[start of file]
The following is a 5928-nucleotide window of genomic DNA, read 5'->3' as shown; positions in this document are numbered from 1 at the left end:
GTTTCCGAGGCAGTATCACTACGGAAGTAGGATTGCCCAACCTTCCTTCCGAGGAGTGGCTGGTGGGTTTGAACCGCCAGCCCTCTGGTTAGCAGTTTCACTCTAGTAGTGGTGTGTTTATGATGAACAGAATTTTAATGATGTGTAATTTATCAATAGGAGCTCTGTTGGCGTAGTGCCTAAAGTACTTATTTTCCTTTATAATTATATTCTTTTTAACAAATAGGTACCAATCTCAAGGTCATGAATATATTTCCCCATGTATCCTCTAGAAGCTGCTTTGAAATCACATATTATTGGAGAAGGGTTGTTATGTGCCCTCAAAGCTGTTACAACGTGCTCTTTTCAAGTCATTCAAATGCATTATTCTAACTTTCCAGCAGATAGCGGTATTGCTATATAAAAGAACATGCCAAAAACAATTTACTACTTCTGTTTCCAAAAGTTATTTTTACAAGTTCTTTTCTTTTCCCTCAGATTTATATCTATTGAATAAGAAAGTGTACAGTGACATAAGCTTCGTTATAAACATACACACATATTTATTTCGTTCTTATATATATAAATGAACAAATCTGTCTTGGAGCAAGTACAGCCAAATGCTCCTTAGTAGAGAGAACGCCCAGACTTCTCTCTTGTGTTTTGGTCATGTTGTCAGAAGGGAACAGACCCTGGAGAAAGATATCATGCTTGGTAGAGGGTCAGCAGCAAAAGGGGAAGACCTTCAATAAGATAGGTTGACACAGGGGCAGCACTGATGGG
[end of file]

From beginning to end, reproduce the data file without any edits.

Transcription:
The following is a 5928-nucleotide window of genomic DNA, read 5'->3' as shown; positions in this document are numbered from 1 at the left end:
GTTTCCGAGGCAGTATCACTACGGAAGTAGGATTGCCCAACCTTCCTTCCGAGGAGTGGCTGGTGGGTTTGAACCGCCAGCCCTCTGGTTAGCAGTTTCACTCTAGTAGTGGTGTGTTTATGATGAACAGAATTTTAATGATGTGTAATTTATCAATAGGAGCTCTGTTGGCGTAGTGCCTAAAGTACTTATTTTCCTTTATAATTATATTCTTTTTAACAAATAGGTACCAATCTCAAGGTCATGAATATATTTCCCCATGTATCCTCTAGAAGCTGCTTTGAAATCACATATTATTGGAGAAGGGTTGTTATGTGCCCTCAAAGCTGTTACAACGTGCTCTTTTCAAGTCATTCAAATGCATTATTCTAACTTTCCAGCAGATAGCGGTATTGCTATATAAAAGAACATGCCAAAAACAATTTACTACTTCTGTTTCCAAAAGTTATTTTTACAAGTTCTTTTCTTTTCCCTCAGATTTATATCTATTGAATAAGAAAGTGTACAGTGACATAAGCTTCGTTATAAACATACACACATATTTATTTCGTTCTTATATATATAAATGAACAAATCTGTCTTGGAGCAAGTACAGCCAAATGCTCCTTAGTAGAGAGAACGCCCAGACTTCTCTCTTGTGTTTTGGTCATGTTGTCAGAAGGGAACAGACCCTGGAGAAAGATATCATGCTTGGTAGAGGGTCAGCAGCAAAAGGGGAAGACCTTCAATAAGATAGGTTGACACAGGGGCAGCACTGATGGG